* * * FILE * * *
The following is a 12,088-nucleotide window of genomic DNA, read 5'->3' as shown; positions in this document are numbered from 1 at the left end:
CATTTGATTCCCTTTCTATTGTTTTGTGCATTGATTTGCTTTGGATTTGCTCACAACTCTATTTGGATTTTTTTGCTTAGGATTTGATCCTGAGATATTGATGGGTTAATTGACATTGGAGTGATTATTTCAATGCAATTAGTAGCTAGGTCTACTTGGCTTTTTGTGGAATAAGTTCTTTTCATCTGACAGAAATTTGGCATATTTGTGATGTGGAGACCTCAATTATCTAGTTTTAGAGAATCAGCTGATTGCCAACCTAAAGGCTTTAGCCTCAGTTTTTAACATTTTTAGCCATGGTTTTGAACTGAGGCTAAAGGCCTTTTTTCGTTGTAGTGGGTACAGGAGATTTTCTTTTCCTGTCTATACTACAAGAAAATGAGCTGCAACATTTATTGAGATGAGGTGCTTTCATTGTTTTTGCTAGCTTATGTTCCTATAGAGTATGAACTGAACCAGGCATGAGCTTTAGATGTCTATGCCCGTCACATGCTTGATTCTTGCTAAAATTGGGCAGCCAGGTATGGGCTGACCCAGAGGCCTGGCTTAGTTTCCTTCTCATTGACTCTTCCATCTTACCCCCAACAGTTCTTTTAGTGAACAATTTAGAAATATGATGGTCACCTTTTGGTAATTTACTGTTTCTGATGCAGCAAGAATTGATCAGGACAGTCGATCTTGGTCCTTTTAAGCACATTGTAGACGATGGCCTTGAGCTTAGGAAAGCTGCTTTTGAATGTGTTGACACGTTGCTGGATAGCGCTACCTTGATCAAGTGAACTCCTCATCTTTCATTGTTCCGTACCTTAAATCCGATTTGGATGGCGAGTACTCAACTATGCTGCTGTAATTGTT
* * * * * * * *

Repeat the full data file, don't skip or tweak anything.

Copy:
The following is a 12,088-nucleotide window of genomic DNA, read 5'->3' as shown; positions in this document are numbered from 1 at the left end:
CATTTGATTCCCTTTCTATTGTTTTGTGCATTGATTTGCTTTGGATTTGCTCACAACTCTATTTGGATTTTTTTGCTTAGGATTTGATCCTGAGATATTGATGGGTTAATTGACATTGGAGTGATTATTTCAATGCAATTAGTAGCTAGGTCTACTTGGCTTTTTGTGGAATAAGTTCTTTTCATCTGACAGAAATTTGGCATATTTGTGATGTGGAGACCTCAATTATCTAGTTTTAGAGAATCAGCTGATTGCCAACCTAAAGGCTTTAGCCTCAGTTTTTAACATTTTTAGCCATGGTTTTGAACTGAGGCTAAAGGCCTTTTTTCGTTGTAGTGGGTACAGGAGATTTTCTTTTCCTGTCTATACTACAAGAAAATGAGCTGCAACATTTATTGAGATGAGGTGCTTTCATTGTTTTTGCTAGCTTATGTTCCTATAGAGTATGAACTGAACCAGGCATGAGCTTTAGATGTCTATGCCCGTCACATGCTTGATTCTTGCTAAAATTGGGCAGCCAGGTATGGGCTGACCCAGAGGCCTGGCTTAGTTTCCTTCTCATTGACTCTTCCATCTTACCCCCAACAGTTCTTTTAGTGAACAATTTAGAAATATGATGGTCACCTTTTGGTAATTTACTGTTTCTGATGCAGCAAGAATTGATCAGGACAGTCGATCTTGGTCCTTTTAAGCACATTGTAGACGATGGCCTTGAGCTTAGGAAAGCTGCTTTTGAATGTGTTGACACGTTGCTGGATAGCGCTACCTTGATCAAGTGAACTCCTCATCTTTCATTGTTCCGTACCTTAAATCCGATTTGGATGGCGAGTACTCAACTATGCTGCTGTAATTGTT